This report aims at discussing and evaluating the growth strategies adopted by Kellogg’s in India. Kellogg’s is a universal brand operating in about 160 countries having its manufacturing plant in more than 16 countries to produce breakfast cereals, snack and other confectionary. Kellogg’s marked its presence in the Indian market in 1994 to increase its business as it saw huge potential growth owing to India’s large population and growth in economy. This report will analyse the main challenges that the company is facing now in India. Further the report aims at recommending and justifying the actions that Kellogg’s should take in India to maintain their market leadership.
The present day multi-national food empire of cereals was accidentally discovered by William Kellogg in Michigan, USA in 1870’s. On February 19, 1906, W. K. Kellogg’s officially filed the papers and incorporated the Battle Creek Toasted Corn Flakes Company which later came to be known as Kellogg’s.
Kellogg’s India has gone a remarkable growth from 1994 to the present day. To analyse the growth strategy of Kellogg’s, various strategical theories can be used like Ansoff Growth theory, the 4ps of marketing, Product development process, etc.
In the initial stage Kellogg’s entered the Indian market in the year 1994 with three varieties of cornflakes.
Then Kellogg’s improved its growth strategy by changing the packaging and product to be more attractive to the targeted consumers. The company chased through the process of product development and diversification. To understand it we have to follow the Ansoff’s Matrix.
By adding ethnic flavours like coconut and mango, Kellogg’s embarked on the process of the product development. Product development is a necessary growth strategy and can be compared with the strategy of market penetration. Kellogg’s strategy becomes more effective due to the fact that the organisation not only embarked on product development with just a particular aim in mind in fact Kellogg’s early entry in the Indian market draws more attention towards the customer’s needs.
Diversification is being demonstrated by Kellogg’s when it introduced its products like Sunrich and Cheez-it which were made focussing more on the impulse food rather than the breakfast cereals. The process of diversification helps an organisation to represent its brand name more widely and to decrease the risk of focussing heavily on individual market. Regardless of various attempts and strategies the products of Kellogg’s were not successful.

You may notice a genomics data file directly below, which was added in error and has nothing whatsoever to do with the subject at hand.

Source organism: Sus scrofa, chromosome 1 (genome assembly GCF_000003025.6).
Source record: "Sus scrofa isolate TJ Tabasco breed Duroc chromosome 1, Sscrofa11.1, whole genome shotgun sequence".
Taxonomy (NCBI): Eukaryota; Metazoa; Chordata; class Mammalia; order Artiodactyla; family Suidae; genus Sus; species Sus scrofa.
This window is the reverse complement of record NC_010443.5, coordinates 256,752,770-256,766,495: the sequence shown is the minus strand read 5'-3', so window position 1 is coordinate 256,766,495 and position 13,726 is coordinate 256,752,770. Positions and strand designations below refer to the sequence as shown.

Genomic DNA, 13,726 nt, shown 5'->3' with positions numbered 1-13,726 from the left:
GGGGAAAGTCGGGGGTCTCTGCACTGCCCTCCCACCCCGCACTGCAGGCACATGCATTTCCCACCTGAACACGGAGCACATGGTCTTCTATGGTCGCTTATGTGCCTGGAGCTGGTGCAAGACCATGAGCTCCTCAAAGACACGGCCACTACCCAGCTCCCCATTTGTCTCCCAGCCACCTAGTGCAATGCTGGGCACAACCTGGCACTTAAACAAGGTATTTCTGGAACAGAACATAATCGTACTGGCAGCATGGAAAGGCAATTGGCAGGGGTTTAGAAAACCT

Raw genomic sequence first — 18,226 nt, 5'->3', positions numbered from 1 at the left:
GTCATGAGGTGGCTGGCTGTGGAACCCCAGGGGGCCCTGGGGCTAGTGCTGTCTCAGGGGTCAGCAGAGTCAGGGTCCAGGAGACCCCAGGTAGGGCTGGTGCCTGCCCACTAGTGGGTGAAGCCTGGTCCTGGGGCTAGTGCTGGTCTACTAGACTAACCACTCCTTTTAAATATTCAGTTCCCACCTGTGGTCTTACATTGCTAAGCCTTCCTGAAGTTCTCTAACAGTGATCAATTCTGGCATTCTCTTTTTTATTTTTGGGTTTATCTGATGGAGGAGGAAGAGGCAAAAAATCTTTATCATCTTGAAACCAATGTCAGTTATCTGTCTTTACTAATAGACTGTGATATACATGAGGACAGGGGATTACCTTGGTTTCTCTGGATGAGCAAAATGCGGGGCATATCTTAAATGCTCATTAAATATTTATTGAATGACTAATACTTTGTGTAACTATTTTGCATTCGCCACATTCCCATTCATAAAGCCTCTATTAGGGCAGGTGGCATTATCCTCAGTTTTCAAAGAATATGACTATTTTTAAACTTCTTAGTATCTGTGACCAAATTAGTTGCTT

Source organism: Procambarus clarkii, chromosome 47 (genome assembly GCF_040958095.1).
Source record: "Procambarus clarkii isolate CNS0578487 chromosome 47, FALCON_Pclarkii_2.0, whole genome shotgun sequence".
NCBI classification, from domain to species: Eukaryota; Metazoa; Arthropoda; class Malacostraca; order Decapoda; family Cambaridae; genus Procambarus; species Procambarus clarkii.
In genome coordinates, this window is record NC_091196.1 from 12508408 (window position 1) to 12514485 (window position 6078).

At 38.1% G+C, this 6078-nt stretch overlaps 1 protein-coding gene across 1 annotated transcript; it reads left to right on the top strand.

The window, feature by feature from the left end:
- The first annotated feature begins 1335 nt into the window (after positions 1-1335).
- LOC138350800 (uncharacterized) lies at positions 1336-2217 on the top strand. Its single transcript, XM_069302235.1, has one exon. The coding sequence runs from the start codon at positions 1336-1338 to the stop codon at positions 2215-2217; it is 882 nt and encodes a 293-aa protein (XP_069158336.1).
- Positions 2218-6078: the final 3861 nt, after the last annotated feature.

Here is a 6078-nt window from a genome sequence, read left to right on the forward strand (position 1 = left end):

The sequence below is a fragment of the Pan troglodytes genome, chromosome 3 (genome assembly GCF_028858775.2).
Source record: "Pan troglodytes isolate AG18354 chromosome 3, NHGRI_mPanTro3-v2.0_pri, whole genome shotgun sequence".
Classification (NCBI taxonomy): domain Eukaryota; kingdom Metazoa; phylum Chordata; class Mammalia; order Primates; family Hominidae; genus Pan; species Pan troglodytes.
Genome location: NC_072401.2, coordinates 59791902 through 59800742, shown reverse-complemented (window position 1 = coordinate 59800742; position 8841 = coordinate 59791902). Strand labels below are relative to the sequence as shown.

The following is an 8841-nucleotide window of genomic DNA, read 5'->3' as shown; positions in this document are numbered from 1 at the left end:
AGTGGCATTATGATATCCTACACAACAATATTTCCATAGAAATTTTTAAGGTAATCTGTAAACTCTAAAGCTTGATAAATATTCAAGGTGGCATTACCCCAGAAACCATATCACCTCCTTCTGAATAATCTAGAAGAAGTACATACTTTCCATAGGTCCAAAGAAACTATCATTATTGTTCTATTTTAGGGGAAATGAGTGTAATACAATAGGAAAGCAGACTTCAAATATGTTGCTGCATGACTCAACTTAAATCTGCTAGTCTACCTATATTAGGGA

The Marketing Mix and the 4Ps of Marketing:-
Neil Borden brought up the concept of the concept of the 4ps in 1964 (Adcock et al 2001) which include Product, Price, Place and promotion. These are broadly being used by the different companies to take strategic marketing decisions to develop product to satisfy customer’s requirements, the right price, taking the product to the right place and then promote it.
1 Product:- Products means the actual product or service that the company offers to its consumers. According to (Levitt, 1969). ‘People do not buy products, they buy the expectation of benefits. It is the benefits that are the product.’ Kellogg’s paid much focus on the products as it continuously changed its product. It introduced flavour like coconut and mango in its cereal products for the Indian taste. The company changed the packaging to attract the target customers. Even some of the products were given the Indian names.
2 Price:- Price provide revenue. Kellogg’s has always faced problems for Price in India as Indian masses couldn’t afford its products. In 1994, when Kellogg’s entered India the average cost of its product was INR 21 per 100gm compared to Mohan’s INR 16.50 per 100gm (Vasudha, 2009). Rather than offering customers small packages of its products, Kellogg’s didn’t do much in reducing its price.
Place:- Place implies distribution through various medium like supermarkets, offices, grocery shops etc. Kellogg’s has over 200 distributors in India which has made its distribution quite efficient. While operating in India, it used to launch a new product every month to target the Indian customers.
Promotion:- This strategy is used by the companies to let people know what they are offering to them with an intention to make them buy and use their products. It involves commercial ads, sales promotion etc. Kellogg’s used a lot of promotion techniques to promote its products like sponsoring school programmes, associating itself with JWT ad agency, movies like Spiderman 2 etc. to boost its brand and sales of its products.
To understand the various Challenges, various opportunities and threats that Kellogg’s now face in India can be done by examining the external environment of Kellogg’s. To understand it the PESTEL Analysis, SWOT Analysis and the PORTER’S 5 GENERIC FORCES have been analysed.